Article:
BCC: UK services export sales 'at all-time high'
The UK service sector's export sales and orders are at record levels, industry body the British Chambers of Commerce (BCC) has said.
At the same time, manufacturing is growing consistently, the BCC's survey for the first quarter has found.
Nevertheless, the UK's recent economic growth might be short-term, BCC chief economist David Kern said.
Recovery could stall, as it relies on consumer spending, while personal debt levels were "too high".
Short-term economic growth was strengthening, but "challenges persisted", Mr Kern said.
'Broken' finance system
"UK growth is still reliant on consumer spending, driven by a resurgent housing market and a declining savings ratio," he said.
Mr Kern said personal debt levels "needed to fall" and that it would be hard to maintain growth in the medium term without "significant structural changes to our economy".
Britain's current account deficit was the "largest in the G7" group of major industrialised nations, and would pose "long-term risks" if left unchecked, he said.
"Investment and exports must play a larger contribution to our economic future, or else there is a risk that our recovery could stall," he said.
John Longworth, director general at the BCC, said: "Only by repairing our broken business finance system will viable, growing firms gain access to the capital that will allow them to invest in their staff and machinery, and enter new markets."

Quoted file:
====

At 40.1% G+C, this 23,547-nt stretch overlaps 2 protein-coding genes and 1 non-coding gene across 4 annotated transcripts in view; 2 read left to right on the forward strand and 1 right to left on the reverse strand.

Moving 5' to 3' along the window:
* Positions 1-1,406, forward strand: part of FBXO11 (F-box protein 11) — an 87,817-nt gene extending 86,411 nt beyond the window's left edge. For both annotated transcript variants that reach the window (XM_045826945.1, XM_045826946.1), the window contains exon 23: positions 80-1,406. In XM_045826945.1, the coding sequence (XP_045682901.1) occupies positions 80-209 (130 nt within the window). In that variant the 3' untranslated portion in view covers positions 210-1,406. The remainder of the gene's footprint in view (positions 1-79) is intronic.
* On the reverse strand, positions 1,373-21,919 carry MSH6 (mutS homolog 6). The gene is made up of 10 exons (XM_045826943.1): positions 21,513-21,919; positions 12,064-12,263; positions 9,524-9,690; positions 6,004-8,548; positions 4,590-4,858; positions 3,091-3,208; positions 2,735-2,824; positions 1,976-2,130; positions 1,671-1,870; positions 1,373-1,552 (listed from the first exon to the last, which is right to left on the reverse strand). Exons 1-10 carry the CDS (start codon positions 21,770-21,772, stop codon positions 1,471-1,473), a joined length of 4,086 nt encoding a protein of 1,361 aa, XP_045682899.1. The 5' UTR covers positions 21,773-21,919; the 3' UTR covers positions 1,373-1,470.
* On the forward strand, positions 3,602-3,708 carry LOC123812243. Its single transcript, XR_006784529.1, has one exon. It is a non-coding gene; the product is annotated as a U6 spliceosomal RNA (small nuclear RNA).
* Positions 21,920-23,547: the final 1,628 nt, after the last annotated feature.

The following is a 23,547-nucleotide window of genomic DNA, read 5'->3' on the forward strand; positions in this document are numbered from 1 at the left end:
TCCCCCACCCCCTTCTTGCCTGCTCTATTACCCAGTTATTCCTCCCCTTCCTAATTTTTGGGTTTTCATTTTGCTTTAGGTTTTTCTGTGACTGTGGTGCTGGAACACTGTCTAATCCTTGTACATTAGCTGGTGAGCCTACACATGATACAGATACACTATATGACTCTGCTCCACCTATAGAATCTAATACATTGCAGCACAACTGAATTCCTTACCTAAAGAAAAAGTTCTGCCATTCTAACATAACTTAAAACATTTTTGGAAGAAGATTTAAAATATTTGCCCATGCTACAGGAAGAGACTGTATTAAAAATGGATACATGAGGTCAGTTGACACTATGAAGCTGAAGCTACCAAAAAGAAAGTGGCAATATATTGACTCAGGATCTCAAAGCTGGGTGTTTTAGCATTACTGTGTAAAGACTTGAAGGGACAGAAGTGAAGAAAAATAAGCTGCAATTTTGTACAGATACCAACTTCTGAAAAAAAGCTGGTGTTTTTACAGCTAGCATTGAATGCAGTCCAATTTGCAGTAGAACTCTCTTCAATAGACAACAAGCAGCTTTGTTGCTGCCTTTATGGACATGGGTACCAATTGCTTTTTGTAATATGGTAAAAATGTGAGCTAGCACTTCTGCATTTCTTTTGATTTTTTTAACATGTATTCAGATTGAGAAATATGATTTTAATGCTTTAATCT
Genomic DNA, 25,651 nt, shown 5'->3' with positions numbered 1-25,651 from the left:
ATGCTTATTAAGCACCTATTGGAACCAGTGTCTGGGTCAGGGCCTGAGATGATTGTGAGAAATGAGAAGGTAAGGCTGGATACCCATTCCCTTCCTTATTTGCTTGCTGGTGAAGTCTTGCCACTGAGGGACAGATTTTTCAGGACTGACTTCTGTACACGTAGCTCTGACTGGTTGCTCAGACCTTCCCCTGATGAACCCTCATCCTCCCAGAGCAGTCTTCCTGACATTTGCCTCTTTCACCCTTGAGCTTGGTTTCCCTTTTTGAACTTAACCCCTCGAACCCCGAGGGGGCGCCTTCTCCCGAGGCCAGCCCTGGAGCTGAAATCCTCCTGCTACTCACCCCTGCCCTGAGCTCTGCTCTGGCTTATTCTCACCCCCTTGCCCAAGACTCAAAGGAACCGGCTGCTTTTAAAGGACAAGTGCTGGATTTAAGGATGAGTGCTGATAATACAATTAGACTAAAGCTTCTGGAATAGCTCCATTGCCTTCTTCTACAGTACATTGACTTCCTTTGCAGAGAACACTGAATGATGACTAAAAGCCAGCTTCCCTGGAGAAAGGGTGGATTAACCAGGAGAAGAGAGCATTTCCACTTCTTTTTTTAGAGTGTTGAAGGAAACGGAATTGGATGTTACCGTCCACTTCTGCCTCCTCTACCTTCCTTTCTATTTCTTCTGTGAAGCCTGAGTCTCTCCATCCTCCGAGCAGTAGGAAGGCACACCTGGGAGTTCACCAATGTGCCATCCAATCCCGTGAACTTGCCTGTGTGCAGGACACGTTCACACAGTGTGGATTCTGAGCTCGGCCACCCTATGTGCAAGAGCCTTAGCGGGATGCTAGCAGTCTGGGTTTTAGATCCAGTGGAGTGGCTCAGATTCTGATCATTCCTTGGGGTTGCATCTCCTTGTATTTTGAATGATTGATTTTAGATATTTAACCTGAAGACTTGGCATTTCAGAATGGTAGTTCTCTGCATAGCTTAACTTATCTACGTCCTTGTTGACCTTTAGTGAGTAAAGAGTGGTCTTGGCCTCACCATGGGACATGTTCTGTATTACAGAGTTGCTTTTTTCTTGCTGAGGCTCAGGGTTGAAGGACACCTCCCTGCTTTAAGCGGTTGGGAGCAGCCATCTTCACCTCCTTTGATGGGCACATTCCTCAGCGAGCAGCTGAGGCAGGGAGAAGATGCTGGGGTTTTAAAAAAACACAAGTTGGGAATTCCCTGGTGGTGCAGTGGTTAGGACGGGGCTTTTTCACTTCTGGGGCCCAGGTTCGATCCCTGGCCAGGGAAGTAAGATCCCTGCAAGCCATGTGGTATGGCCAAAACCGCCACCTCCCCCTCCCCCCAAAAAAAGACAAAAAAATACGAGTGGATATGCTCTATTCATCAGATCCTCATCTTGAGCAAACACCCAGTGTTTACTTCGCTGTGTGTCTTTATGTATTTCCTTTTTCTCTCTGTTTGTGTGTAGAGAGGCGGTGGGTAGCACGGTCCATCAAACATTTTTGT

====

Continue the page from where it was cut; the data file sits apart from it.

The industry body's latest report showed an improvement in services export orders over the past two years, Mr Longworth said.
Exports sales and orders for services such as accountancy and IT have risen to "an all-time high", BCC said.
"Certainly, all the indicators are stellar," Mr Longworth told the BBC. "Things are really looking up on exports."
Nevertheless, the UK must "continue to increase the amount of export support we have", he added.
On Monday, Chancellor George Osborne announced further measures to help boost British exporters.
In a speech to business leaders in Rio de Janeiro, he said £6m would be invested in boosting the number of trade advisers to medium-sized firms.
He also said banks that lent to exporters under the UK Export Finance scheme would be able to take those loans to the Bank of England to raise additional finance.
Mr Osborne said that the measure would make it much less risky for banks to lend to exporting firms.
As the economy gets stronger, people in the UK are starting to put pressure on employers for higher wages, the BCC said.
The BCC said that employees in the service sector, which includes business professional services, consumer services, retail and hotels, were asking for higher pay settlements.
"There is a certain amount of pressure in the service sector, our biggest sector, on wages," Mr Longworth said. "This could be the fix for the cost-of-living crisis. If wages start to increase this year, people will feel better off."
A survey conducted for industry body the Recruitment and Employment Confederation (REC) found that starting salaries went up in March as demand for skilled staff increased.
"Starting salaries and hourly pay rates are up as employers battle to entice the talent they need," REC policy director Tom Hadley said.
"Worsening candidate shortages mean that the number of people available to fill both temporary and permanent jobs is falling at the sharpest rate in nearly a decade," he added.